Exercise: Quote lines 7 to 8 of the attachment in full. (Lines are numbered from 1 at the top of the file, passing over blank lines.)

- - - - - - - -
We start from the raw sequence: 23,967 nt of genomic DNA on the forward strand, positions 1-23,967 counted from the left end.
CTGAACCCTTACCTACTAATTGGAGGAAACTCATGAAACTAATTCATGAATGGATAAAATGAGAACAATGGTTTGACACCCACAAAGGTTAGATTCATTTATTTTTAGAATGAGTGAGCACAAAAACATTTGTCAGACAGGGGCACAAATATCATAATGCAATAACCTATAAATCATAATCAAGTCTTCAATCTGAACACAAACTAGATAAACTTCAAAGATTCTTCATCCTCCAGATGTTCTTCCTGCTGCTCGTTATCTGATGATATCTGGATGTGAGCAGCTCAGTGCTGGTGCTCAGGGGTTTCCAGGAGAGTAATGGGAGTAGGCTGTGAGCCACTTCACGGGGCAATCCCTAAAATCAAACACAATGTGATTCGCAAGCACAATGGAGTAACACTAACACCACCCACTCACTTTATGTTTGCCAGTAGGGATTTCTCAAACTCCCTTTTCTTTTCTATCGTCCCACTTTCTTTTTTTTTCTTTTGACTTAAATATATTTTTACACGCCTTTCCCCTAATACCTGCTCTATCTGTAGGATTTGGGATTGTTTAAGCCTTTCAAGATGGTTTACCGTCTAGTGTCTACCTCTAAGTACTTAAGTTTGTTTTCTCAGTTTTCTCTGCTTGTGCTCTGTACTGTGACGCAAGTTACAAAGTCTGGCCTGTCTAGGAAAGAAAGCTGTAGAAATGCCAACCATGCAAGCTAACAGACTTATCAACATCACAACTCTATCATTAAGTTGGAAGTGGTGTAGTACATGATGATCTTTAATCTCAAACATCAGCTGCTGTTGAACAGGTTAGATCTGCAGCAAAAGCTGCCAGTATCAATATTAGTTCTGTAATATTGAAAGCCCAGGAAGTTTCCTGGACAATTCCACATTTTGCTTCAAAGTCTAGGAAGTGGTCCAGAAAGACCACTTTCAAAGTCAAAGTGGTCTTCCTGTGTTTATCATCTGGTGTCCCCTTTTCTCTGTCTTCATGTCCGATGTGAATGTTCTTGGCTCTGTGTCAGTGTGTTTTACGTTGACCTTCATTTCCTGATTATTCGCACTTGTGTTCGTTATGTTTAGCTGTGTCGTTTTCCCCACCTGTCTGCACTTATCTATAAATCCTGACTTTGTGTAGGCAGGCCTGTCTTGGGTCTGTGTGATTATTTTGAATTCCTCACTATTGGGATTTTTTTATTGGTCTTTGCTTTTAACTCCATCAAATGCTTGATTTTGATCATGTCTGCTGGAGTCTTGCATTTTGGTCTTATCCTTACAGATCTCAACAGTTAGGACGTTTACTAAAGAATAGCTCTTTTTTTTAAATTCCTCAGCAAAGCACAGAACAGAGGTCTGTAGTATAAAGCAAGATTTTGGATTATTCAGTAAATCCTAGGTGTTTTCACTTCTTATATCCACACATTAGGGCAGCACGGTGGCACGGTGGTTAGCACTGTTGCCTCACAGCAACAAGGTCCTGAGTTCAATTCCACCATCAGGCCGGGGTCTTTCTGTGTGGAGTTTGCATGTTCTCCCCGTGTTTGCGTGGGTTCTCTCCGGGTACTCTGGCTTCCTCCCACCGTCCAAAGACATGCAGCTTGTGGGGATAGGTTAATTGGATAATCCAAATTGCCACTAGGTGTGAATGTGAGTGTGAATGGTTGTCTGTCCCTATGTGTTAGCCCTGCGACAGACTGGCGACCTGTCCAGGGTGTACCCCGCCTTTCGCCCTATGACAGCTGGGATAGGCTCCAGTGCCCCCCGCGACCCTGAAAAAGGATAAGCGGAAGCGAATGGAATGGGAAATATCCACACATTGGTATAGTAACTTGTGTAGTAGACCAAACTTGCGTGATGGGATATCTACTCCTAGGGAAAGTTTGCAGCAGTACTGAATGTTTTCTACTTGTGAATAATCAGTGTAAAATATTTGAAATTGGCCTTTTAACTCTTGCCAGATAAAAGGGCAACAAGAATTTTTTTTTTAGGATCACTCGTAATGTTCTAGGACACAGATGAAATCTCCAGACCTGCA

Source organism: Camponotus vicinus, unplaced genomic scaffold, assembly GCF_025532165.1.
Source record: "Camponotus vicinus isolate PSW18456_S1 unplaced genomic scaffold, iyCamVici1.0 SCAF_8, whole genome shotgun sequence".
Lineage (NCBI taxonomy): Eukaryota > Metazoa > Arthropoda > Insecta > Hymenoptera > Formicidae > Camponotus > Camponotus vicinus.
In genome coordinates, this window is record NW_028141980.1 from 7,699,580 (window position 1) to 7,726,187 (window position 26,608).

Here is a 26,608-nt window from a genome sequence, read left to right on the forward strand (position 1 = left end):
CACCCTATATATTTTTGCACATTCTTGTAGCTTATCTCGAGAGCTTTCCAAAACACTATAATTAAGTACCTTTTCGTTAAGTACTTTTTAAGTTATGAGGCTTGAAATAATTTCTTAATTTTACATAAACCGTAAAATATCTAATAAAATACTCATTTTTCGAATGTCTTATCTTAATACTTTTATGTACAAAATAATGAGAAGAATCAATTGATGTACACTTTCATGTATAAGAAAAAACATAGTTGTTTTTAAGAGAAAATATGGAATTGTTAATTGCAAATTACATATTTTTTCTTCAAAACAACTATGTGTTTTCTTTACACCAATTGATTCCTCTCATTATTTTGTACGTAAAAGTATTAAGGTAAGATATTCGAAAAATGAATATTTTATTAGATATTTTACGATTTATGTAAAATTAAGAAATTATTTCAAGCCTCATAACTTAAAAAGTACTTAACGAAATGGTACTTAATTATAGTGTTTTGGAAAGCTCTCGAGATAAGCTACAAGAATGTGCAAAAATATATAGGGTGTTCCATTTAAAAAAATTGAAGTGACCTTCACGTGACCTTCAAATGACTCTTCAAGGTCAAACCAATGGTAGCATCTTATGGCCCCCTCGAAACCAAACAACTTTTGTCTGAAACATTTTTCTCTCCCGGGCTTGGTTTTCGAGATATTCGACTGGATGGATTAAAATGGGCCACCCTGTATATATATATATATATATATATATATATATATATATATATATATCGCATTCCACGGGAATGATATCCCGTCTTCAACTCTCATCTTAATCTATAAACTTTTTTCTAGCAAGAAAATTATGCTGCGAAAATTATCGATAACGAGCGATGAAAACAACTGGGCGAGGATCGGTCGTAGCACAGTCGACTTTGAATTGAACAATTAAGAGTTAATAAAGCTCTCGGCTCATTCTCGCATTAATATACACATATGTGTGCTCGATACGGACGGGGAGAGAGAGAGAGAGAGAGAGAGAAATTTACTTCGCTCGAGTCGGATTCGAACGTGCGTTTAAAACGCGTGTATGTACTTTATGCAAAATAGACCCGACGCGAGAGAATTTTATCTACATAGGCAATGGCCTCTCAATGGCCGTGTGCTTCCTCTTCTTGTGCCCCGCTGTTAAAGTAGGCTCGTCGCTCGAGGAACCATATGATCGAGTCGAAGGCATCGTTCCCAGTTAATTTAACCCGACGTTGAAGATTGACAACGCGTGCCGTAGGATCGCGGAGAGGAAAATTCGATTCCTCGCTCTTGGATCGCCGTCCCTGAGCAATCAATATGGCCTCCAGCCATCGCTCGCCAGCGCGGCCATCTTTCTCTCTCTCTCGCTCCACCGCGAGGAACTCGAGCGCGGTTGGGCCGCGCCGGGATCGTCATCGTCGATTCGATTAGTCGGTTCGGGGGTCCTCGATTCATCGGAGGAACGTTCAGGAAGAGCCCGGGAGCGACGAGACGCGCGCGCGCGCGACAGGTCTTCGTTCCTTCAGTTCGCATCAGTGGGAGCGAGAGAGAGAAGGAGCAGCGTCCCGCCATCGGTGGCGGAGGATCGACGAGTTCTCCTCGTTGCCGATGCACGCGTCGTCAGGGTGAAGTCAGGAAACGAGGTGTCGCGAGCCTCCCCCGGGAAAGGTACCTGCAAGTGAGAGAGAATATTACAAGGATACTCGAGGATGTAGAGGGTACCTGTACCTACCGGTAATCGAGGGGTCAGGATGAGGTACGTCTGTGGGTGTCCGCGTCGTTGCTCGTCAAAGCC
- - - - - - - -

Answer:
Here is a 26,608-nt window from a genome sequence, read left to right on the forward strand (position 1 = left end):
CACCCTATATATTTTTGCACATTCTTGTAGCTTATCTCGAGAGCTTTCCAAAACACTATAATTAAGTACCTTTTCGTTAAGTACTTTTTAAGTTATGAGGCTTGAAATAATTTCTTAATTTTACATAAACCGTAAAATATCTAATAAAATACTCATTTTTCGAATGTCTTATCTTAATACTTTTATGTACAAAATAATGAGAAGAATCAATTGATGTACACTTTCATGTATAAGAAAAAACATAGTTGTTTTTAAGAGAAAATATGGAATTGTTAATTGCAAATTACATATTTTTTCTTCAAAACAACTATGTGTTTTCTTTACACCAATTGATTCCTCTCATTATTTTGTACGTAAAAGTATTAAGGTAAGATATTCGAAAAATGAATATTTTATTAGATATTTTACGATTTATGTAAAATTAAGAAATTATTTCAAGCCTCATAACTTAAAAAGTACTTAACGAAATGGTACTTAATTATAGTGTTTTGGAAAGCTCTCGAGATAAGCTACAAGAATGTGCAAAAATATATAGGGTGTTCCATTTAAAAAAATTGAAGTGACCTTCACGTGACCTTCAAATGACTCTTCAAGGTCAAACCAATGGTAGCATCTTATGGCCCCCTCGAAACCAAACAACTTTTGTCTGAAACATTTTTCTCTCCCGGGCTTGGTTTTCGAGATATTCGACTGGATGGATTAAAATGGGCCACCCTGTATATATATATATATATATATATATATATATATATATATATATATCGCATTCCACGGGAATGATATCCCGTCTTCAACTCTCATCTTAATCTATAAACTTTTTTCTAGCAAGAAAATTATGCTGCGAAAATTATCGATAACGAGCGATGAAAACAACTGGGCGAGGATCGGTCGTAGCACAGTCGACTTTGAATTGAACAATTAAGAGTTAATAAAGCTCTCGGCTCATTCTCGCATTAATATACACATATGTGTGCTCGATACGGACGGGGAGAGAGAGAGAGAGAGAGAGAGAAATTTACTTCGCTCGAGTCGGATTCGAACGTGCGTTTAAAACGCGTGTATGTACTTTATGCAAAATAGACCCGACGCGAGAGAATTTTATCTACATAGGCAATGGCCTCTCAATGGCCGTGTGCTTCCTCTTCTTGTGCCCCGCTGTTAAAGTAGGCTCGTCGCTCGAGGAACCATATGATCGAGTCGAAGGCATCGTTCCCAGTTAATTTAACCCGACGTTGAAGATTGACAACGCGTGCCGTAGGATCGCGGAGAGGAAAATTCGATTCCTCGCTCTTGGATCGCCGTCCCTGAGCAATCAATATGGCCTCCAGCCATCGCTCGCCAGCGCGGCCATCTTTCTCTCTCTCTCGCTCCACCGCGAGGAACTCGAGCGCGGTTGGGCCGCGCCGGGATCGTCATCGTCGATTCGATTAGTCGGTTCGGGGGTCCTCGATTCATCGGAGGAACGTTCAGGAAGAGCCCGGGAGCGACGAGACGCGCGCGCGCGCGACAGGTCTTCGTTCCTTCAGTTCGCATCAGTGGGAGCGAGAGAGAGAAGGAGCAGCGTCCCGCCATCGGTGGCGGAGGATCGACGAGTTCTCCTCGTTGCCGATGCACGCGTCGTCAGGGTGAAGTCAGGAAACGAGGTGTCGCGAGCCTCCCCCGGGAAAGGTACCTGCAAGTGAGAGAGAATATTACAAGGATACTCGAGGATGTAGAGGGTACCTGTACCTACCGGTAATCGAGGGGTCAGGATGAGGTACGTCTGTGGGTGTCCGCGTCGTTGCTCGTCAAAGCC